The US military's top officer, General Martin Dempsey, praised the strategy but acknowledged it carried some risks, which could in some cases mean a slower response or fewer resources for an operation.
"We do accept some risk, as all strategies must. Because we will be somewhat smaller, these risks will be measured in time and capacity," the general said.
But he said the country faced "tough economic times" and had to adapt to new threats.
The chairman of the House Armed Services Committee, Buck McKeon, hit out at the strategy and accused Obama of gutting defense.
"The President has packaged our retreat from the world in the guise of a new strategy to mask his divestment of our military and national defense," McKeon, a Republican, said in a statement.
The review reinforces what defense officials have already signaled -- that funds will flow to aircraft, ships, missile defense and high-tech weaponry while the US Army and Marine Corps will be downsized.
Washington's focus on Asia is fueled by concerns over China's growing navy and arsenal of anti-ship missiles that could jeopardize America's military dominance in the Pacific.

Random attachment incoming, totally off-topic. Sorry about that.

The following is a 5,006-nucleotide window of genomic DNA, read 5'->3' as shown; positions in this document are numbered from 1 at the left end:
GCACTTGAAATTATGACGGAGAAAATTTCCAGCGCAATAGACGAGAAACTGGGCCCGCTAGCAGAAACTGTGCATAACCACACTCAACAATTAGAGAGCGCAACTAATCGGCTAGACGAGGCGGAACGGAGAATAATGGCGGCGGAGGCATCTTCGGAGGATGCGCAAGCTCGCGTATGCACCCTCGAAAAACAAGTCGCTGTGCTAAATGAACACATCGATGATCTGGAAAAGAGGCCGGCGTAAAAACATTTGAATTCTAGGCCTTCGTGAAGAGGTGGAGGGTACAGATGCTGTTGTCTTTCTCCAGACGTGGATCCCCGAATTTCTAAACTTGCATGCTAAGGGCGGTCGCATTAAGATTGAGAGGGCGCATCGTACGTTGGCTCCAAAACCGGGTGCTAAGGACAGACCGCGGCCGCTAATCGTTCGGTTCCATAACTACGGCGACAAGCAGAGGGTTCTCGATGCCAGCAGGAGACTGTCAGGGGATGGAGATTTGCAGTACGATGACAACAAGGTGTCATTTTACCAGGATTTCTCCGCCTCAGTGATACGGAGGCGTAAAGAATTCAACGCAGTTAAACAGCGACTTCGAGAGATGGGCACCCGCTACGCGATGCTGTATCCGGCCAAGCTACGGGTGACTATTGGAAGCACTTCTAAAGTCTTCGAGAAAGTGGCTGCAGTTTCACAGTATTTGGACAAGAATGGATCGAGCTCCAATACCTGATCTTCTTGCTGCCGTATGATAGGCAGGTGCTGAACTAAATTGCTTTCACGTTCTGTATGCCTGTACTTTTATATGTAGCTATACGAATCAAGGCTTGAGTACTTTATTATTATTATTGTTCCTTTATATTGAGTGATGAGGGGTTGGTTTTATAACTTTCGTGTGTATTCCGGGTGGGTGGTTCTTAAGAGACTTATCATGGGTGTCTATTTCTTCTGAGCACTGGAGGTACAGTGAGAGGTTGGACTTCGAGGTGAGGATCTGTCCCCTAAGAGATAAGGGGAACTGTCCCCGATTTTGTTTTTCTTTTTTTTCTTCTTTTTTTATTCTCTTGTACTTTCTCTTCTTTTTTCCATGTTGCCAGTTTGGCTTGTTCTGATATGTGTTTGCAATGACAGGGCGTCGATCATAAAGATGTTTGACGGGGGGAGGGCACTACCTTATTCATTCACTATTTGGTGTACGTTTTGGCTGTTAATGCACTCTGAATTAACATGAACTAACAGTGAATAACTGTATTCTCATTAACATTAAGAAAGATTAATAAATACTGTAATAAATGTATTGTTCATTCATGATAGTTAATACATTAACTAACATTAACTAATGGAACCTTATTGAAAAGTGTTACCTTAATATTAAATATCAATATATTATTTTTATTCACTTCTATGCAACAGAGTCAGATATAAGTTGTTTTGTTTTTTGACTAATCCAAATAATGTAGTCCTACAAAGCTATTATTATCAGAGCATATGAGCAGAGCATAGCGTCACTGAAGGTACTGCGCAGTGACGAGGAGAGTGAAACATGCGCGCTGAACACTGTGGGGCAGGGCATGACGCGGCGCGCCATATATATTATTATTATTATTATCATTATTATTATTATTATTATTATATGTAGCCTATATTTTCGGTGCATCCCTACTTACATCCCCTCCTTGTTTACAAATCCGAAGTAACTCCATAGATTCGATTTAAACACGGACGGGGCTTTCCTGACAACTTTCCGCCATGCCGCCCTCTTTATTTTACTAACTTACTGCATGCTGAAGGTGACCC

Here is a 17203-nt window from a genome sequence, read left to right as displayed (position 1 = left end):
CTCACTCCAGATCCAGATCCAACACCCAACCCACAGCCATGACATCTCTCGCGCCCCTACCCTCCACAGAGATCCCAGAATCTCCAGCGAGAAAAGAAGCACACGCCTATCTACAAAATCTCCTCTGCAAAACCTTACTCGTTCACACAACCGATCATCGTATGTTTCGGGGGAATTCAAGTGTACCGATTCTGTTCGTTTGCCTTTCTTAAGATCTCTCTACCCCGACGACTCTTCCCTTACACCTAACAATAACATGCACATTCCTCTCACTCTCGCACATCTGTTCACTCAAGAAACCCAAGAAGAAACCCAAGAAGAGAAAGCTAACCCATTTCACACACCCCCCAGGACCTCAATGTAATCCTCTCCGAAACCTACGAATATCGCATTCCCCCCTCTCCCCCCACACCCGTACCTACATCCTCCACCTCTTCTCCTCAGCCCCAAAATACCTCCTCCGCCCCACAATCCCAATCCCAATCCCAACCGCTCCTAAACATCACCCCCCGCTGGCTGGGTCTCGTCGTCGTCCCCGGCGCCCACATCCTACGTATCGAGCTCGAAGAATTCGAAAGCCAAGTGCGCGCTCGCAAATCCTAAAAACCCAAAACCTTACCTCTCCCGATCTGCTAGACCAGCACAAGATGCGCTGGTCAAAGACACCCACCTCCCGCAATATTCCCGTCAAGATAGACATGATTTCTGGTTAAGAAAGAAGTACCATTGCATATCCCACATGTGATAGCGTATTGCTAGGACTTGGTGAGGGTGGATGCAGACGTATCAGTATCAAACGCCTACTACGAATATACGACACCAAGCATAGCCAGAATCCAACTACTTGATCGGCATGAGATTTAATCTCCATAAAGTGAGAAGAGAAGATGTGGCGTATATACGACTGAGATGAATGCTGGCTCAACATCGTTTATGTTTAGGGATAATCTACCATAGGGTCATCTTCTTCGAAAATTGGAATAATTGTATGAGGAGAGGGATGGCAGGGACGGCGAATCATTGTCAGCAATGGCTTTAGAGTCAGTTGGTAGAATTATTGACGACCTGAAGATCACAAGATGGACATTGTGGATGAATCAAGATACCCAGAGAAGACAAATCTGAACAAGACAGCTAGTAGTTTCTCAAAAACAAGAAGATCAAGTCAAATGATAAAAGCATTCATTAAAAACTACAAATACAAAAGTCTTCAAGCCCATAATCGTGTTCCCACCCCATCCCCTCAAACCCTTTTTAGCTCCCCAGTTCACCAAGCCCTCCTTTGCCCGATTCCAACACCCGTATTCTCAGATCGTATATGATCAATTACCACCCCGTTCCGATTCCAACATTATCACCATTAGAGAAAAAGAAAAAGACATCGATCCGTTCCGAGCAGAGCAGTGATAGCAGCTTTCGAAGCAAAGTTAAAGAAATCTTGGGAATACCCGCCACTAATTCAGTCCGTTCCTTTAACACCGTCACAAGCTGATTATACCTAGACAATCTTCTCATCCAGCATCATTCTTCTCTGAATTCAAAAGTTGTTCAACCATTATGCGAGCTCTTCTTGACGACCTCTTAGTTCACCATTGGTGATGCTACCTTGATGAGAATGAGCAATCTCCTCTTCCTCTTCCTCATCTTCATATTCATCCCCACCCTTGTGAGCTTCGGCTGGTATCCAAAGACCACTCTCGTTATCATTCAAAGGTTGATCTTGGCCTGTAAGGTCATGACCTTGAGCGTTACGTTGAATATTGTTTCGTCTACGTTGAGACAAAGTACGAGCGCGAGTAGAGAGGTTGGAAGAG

In keeping with plans for a smaller force, the strategy discards the doctrine that the military must be prepared to fight two wars at the same time, an idea long debated inside the Pentagon.
Instead, the United States would be ready to fight one war while waging a holding action elsewhere to stave off a second threat.
The strategy review suggests reducing the atomic arsenal without saying how, amid calls from some lawmakers to reduce the number of nuclear-armed submarines.
The review also hints at scaling back the military's footprint in Europe but offered no details, saying "our posture in Europe must also evolve."
Britain's defense minister cautioned Thursday the US pivot to Asia should not neglect Russia, which he called an unpredictable force on the global stage.
The new strategy comes ahead of the proposed defense budget for 2013 due to be released next month, which is expected to call for delays in some weapons programs, including the troubled F-35 fighter.
Despite talk of belt-tightening, the defense budget for 2012 came to $530 billion, not counting the cost of the war in Afghanistan.
Obama said future military spending will still remain high and "larger than roughly the next 10 countries combined."
China state media cautious on new US defence plan
The plan calls for the US military to strengthen its presence in Asia and prepare for possible challenges from countries such as China, while downplaying future huge counter-insurgency campaigns such as those in Iraq and Afghanistan.